I recently heard about a serious bug in an OpenSSH client (CVE-2016-0777 and CVE-2016-0778) that if I understood correctly could cause remote code execution. How difficult would be for an active man-in-the-middle to exploit that?
Like Steve Sether said, this is not a man-in-the-middle attack.
How dangerous is it?
- In some cases, buffer overflow attacks are possible.
- Your private SSH keys can be leaked to an attacker.
According to the page:
SSH roaming enables a client, in case an SSH connection breaks unexpectedly, to resume it at a later time, provided the server also supports it. The OpenSSH server doesn't support roaming, but the OpenSSH client supports it (even though it's not documented) and it's enabled by default.
For starters, this feature is enabled by default in OpenSSH. Even worse, it is undocumented in the
ssh_config(5) man page.
Note that this is two exploits:
- An information leak (memory disclosure) can be exploited by a rogue SSH server to trick a client into leaking sensitive data from the client memory, including for example private keys.
- A buffer overflow (leading to file descriptor leak), can also be exploited by a rogue SSH server, but due to another bug in the code is possibly not exploitable, and only under certain conditions (not the default configuration), when using ProxyCommand, ForwardAgent or ForwardX11.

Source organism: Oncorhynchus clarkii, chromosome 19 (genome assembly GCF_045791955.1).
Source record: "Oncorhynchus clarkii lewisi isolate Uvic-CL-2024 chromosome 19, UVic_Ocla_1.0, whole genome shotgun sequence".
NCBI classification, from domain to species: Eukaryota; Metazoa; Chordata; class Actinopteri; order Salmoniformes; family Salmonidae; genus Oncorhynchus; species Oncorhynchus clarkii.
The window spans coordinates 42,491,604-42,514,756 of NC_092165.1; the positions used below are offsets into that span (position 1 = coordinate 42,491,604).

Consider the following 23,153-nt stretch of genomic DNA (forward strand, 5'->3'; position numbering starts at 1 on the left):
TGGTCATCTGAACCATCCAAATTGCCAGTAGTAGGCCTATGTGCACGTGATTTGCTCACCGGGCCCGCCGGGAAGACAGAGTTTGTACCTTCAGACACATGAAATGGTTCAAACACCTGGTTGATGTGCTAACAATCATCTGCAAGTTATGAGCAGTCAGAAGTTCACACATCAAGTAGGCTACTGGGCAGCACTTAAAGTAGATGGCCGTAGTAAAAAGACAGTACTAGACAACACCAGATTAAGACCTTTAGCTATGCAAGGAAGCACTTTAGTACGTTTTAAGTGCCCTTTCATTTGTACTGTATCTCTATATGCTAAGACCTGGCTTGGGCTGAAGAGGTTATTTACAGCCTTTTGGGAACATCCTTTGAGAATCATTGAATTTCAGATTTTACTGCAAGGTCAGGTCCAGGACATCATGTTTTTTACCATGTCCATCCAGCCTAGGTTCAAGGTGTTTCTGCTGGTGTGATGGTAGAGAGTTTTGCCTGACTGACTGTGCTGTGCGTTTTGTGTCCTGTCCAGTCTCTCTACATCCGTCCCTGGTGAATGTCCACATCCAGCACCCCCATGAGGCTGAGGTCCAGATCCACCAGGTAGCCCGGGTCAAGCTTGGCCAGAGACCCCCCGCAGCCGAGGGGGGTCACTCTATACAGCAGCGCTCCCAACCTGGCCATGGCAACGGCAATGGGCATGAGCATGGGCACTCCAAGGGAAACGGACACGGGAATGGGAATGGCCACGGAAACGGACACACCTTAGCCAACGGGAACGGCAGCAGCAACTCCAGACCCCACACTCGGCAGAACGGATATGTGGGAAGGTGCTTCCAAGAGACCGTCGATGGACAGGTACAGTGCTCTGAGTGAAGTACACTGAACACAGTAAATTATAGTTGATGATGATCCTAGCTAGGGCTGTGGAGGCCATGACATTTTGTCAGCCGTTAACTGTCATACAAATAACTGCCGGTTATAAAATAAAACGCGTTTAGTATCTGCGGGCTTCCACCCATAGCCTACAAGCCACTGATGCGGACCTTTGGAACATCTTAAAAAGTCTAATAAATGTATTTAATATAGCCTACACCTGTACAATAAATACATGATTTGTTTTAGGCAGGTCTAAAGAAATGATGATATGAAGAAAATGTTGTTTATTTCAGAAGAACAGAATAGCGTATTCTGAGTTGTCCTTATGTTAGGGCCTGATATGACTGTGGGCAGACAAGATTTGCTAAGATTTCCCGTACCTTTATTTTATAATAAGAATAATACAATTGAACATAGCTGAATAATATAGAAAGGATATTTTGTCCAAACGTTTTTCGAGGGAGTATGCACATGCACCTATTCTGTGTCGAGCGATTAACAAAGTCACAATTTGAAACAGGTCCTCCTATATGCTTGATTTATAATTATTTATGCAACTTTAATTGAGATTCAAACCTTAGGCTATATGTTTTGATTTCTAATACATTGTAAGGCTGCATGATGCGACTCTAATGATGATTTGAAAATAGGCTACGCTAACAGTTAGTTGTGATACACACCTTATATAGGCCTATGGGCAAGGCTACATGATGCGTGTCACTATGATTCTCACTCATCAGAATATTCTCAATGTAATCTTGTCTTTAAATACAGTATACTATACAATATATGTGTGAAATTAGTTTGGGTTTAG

Regarding the buffer overflow attack, note that it's only vulnerable under certain conditions, when you have ProxyCommand, and ForwardAgent or ForwardX11 enabled. Those are non-default options, so while it's possible it won't be exploited in a large majority of cases, it is possible.
In the case of a successful buffer overflow attack, assume everything accessible by the SSH client is breached.
I would read the Qualys Analysis. This paper will explain this attack in great detail far better than most of us, including myself.
could cause remote code execution
No remote code execution. No man-in the middle as it was cleared up by Mark. Everything is explained in the Qualys analysis as already linked.
But in short:
The vulnerable thing is implementation of the Roaming feature in client. Client stores buffer of not send bytes if the connection is suspended. The vulnerable, badly crafted server can force the client to resend more than is in the buffer and therefore he might get your private key, if it is actually stored on some addresses around (should not be in normal case).
The analysis is presented on specific version (openssh-6.4), which is almost nowhere used today and most of the use cases are not directly applicable to currently used versions. Also some of the problems are specific to BSD systems, where the memory zeroing was not working as expected. I didn't manage to get any of the keys on any current systems I had around.
The biggest problem is the thing that there even was such a thing, undocumented feature, which was vulnerable in such form. And that it was there for so long (introduced in 2004) and that it was turned on by default. This might have been misused in past, but not without the knowledge of the user (if the session was interactive). If you would see
[connection suspended, press return to resume]
I guess you would get a bit suspicious.